MSRB. Created in 1975, the Municipal Securities Rulemaking Board aims to promote a fair, transparent and efficient market for U.S. state and local government securities by establishing rules for dealers and by disseminating market information.

NAIC. The National Association of Insurance Commissioners promotes cooperation and best practice among the state agencies that regulate, supervise and guarantee the activities of insurers. The federal role in the U.S. insurance industry is limited largely to information gathering (see FIO).

NCUA. Established in 1970, the National Credit Union Administration is the federal agency that regulates, supervises and provides deposit insurance for federally insured credit unions. It parallels the operations of the FDIC for federally insured banks.

NFA. Recognized by the CFTC in 1981, the National Futures Association is the financial derivatives industry self-regulatory organization (SRO).

NMS. The SEC promulgated Regulation NMS (National Market System) in 2005 to modernize U.S. equity markets. Reg NMS includes provisions for order protection and intermarket access aimed at ensuring best-price execution of customer equity orders.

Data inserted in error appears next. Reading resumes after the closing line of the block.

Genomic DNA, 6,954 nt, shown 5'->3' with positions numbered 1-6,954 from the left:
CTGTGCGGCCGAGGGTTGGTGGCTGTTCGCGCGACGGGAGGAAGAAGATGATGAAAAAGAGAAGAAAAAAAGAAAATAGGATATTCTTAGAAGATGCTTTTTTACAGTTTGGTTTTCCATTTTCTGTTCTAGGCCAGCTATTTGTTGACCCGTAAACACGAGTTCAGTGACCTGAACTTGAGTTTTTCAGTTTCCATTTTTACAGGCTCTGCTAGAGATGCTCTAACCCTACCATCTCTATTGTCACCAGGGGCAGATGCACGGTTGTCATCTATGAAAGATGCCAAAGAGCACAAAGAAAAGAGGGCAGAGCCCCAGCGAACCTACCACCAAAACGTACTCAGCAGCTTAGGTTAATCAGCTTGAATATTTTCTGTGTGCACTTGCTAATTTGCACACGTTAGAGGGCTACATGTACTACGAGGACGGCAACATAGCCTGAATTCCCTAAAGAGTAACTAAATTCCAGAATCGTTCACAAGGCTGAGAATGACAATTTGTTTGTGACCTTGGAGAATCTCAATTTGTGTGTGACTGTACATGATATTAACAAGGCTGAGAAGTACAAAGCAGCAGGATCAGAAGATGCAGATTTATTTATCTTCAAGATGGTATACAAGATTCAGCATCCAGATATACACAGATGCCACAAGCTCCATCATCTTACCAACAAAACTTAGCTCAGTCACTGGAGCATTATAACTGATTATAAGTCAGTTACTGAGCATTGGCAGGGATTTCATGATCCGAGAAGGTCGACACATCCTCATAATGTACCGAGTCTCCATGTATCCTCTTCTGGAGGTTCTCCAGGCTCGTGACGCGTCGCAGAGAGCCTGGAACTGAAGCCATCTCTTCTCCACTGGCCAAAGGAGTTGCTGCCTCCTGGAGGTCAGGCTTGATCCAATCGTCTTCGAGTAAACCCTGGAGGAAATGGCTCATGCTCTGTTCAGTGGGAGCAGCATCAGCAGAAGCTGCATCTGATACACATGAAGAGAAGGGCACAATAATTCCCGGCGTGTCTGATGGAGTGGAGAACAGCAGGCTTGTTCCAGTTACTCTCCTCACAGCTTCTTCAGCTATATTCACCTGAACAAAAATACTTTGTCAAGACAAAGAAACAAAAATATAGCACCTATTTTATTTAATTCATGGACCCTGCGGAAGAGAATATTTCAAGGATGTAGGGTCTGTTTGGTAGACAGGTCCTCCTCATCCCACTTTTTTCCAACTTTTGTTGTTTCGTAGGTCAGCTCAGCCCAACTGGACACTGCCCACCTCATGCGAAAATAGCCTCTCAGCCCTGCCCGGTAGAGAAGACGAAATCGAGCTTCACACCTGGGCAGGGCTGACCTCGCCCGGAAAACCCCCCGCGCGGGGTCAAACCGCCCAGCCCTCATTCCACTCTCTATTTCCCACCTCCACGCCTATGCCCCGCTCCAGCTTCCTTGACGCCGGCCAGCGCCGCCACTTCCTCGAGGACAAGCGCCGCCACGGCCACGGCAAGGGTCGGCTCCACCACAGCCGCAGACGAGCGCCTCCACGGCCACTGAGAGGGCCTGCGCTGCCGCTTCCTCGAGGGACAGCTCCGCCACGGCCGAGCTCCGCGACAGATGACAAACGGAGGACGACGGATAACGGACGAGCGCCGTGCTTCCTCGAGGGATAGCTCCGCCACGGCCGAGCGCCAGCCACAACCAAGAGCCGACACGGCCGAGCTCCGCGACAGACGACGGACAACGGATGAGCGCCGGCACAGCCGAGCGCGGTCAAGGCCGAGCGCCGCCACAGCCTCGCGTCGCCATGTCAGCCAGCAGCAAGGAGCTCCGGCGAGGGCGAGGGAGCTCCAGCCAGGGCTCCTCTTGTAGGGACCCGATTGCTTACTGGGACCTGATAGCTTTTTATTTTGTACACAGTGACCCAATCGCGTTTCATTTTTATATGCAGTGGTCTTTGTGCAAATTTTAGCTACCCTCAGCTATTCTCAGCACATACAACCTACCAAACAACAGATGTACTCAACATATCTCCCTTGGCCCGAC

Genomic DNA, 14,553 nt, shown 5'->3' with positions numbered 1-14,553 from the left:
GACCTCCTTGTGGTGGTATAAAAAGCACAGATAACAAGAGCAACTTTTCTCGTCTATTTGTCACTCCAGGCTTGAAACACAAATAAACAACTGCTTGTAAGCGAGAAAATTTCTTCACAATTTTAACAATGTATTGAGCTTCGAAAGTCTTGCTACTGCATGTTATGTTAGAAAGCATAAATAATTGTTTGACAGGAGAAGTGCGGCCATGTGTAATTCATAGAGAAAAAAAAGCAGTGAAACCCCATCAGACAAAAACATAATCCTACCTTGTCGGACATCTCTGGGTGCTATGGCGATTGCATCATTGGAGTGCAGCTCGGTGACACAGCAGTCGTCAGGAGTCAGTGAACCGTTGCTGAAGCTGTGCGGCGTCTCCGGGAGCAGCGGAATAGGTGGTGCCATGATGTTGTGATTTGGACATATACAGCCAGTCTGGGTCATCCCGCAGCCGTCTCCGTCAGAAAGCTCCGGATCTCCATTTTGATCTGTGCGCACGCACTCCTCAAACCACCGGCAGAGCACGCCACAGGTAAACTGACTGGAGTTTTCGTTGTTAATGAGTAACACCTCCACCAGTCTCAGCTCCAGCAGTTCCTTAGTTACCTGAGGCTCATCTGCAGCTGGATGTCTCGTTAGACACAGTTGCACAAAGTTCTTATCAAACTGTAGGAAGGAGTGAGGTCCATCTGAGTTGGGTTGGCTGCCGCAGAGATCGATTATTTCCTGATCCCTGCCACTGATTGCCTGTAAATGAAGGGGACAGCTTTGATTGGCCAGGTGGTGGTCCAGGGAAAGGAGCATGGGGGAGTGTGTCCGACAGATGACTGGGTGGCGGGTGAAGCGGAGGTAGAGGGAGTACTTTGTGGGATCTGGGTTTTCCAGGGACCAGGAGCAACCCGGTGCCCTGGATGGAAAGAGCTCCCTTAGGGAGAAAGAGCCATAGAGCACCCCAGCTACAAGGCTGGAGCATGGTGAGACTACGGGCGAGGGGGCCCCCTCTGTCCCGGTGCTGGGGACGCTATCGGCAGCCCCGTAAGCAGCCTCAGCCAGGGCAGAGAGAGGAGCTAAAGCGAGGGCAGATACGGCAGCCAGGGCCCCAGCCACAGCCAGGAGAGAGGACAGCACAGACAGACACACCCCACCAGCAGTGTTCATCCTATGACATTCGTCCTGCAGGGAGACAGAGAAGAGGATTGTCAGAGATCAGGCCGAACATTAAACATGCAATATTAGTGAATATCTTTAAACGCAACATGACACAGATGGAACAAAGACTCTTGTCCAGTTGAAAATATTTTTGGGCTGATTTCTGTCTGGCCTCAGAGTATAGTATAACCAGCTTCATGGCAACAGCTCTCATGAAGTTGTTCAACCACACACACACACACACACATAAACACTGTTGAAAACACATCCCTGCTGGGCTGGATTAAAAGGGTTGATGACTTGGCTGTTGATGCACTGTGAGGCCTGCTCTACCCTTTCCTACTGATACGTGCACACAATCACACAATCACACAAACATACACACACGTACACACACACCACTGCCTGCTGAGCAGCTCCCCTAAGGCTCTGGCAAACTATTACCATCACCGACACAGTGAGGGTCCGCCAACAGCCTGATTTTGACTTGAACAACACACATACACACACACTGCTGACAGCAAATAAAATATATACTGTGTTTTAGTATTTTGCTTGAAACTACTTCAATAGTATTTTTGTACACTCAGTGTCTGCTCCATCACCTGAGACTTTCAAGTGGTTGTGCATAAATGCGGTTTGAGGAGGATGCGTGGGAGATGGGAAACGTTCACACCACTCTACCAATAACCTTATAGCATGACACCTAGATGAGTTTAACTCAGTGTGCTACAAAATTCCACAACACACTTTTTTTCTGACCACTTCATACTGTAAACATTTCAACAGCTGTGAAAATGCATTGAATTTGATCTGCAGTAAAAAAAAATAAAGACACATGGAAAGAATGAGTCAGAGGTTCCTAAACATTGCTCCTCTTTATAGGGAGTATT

No-action letter. A regulated firm may request that a regulator (such as the SEC) issue a no-action letter assuring that the agency will not take action against the firm if it engages in a particular activity or introduces a specified product. A no-action letter can help to clarify regulatory policy in uncertain circumstances, such as the introduction of new financial products or services.

NRSRO. The SEC designates select credit rating agencies as Nationally Recognized Statistical Rating Organizations. The ratings provided by NRSRO firms are widely used in risk management and in regulatory oversight.

NSFR. A part of Basel III, the Net Stable Funding Ratio requires that banks finance long-maturity assets with long-term liabilities, limiting the degree of maturity mismatch on their balance sheets. It complements the LCR, which imposes liquidity requirements on a bank’s assets.